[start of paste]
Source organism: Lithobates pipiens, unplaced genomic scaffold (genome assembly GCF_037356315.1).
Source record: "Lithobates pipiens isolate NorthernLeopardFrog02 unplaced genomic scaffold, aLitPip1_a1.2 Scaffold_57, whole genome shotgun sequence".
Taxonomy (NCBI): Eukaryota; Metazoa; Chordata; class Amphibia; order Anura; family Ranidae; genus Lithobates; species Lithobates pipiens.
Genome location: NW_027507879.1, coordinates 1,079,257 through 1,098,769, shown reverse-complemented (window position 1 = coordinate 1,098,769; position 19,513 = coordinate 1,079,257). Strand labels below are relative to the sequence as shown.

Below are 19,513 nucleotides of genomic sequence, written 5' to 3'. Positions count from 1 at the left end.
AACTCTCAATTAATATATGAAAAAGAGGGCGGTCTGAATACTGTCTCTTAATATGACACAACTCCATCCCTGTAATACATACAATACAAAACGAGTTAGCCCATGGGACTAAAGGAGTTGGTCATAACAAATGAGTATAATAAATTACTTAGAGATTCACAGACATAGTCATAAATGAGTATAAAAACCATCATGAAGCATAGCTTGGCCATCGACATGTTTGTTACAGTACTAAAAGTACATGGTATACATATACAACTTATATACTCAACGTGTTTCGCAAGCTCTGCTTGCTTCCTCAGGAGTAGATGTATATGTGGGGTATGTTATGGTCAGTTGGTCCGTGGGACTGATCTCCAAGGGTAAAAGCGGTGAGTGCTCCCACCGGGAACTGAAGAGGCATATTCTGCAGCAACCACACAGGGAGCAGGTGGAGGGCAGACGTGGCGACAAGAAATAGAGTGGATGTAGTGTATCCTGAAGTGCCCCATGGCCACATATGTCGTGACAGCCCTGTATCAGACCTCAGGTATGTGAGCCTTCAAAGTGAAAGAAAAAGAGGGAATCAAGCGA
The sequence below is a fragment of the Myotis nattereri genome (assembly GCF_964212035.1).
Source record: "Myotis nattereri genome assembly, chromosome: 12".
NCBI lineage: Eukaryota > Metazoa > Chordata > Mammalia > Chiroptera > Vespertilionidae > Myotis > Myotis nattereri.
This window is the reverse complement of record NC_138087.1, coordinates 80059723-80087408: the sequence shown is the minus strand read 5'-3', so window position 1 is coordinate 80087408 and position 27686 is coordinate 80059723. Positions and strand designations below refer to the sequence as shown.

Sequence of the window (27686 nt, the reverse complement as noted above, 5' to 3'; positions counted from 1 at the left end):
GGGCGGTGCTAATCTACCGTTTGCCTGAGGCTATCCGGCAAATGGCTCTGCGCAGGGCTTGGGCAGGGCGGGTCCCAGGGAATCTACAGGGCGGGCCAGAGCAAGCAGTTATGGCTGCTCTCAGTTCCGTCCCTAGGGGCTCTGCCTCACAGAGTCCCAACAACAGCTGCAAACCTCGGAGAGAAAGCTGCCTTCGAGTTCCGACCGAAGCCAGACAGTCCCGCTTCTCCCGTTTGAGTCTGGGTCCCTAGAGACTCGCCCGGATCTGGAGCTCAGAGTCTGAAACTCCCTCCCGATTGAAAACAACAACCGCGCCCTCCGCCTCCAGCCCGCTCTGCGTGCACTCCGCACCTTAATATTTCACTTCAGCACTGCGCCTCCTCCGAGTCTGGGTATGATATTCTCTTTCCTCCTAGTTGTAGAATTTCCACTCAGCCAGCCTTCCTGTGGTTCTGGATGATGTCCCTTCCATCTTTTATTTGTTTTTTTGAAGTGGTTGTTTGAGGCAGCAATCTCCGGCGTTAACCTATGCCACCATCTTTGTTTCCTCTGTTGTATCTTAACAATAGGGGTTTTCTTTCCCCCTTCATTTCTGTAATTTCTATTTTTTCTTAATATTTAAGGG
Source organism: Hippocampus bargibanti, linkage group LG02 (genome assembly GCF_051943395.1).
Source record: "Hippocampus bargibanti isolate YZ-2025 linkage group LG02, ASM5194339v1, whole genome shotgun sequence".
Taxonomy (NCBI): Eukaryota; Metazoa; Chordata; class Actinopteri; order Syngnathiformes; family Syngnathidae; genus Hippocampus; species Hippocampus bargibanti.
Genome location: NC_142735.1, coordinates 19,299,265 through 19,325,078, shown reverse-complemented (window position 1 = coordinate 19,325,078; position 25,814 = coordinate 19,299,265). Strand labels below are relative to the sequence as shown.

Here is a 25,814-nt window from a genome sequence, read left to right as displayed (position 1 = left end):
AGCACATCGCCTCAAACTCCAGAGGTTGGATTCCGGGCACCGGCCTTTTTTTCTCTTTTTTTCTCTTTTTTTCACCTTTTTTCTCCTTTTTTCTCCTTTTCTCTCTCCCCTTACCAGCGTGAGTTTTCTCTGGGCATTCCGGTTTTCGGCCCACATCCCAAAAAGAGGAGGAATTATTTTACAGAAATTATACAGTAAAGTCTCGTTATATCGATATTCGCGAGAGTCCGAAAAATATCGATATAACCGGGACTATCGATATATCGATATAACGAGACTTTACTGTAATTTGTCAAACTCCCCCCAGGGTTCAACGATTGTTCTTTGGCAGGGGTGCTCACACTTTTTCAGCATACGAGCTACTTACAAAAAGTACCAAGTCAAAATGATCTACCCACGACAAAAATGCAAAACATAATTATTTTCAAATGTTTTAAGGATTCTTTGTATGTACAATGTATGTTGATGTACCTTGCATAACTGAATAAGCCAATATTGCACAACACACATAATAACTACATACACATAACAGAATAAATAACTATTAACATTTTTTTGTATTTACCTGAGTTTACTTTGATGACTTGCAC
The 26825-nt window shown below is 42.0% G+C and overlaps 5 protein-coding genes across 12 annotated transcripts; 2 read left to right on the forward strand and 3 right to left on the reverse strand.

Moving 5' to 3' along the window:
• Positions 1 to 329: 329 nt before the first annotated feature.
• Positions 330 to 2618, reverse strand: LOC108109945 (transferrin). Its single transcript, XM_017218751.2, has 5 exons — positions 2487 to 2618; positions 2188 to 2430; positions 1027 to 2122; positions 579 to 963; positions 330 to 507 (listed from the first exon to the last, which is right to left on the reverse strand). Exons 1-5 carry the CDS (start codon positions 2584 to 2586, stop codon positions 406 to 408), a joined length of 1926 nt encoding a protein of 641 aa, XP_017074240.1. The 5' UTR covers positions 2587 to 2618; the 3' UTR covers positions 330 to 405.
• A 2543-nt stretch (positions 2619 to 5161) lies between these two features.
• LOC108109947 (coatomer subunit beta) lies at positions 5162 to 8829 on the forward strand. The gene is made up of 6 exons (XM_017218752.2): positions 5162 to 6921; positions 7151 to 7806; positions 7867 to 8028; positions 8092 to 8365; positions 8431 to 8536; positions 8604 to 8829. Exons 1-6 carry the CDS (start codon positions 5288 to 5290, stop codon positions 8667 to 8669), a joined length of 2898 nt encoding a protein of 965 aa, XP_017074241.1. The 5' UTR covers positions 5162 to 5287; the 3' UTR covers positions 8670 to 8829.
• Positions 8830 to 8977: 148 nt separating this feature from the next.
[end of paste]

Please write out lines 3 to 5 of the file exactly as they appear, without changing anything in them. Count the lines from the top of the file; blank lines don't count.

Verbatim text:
Taxonomy (NCBI): Eukaryota; Metazoa; Chordata; class Amphibia; order Anura; family Ranidae; genus Lithobates; species Lithobates pipiens.
Genome location: NW_027507879.1, coordinates 1,079,257 through 1,098,769, shown reverse-complemented (window position 1 = coordinate 1,098,769; position 19,513 = coordinate 1,079,257). Strand labels below are relative to the sequence as shown.

Below are 19,513 nucleotides of genomic sequence, written 5' to 3'. Positions count from 1 at the left end.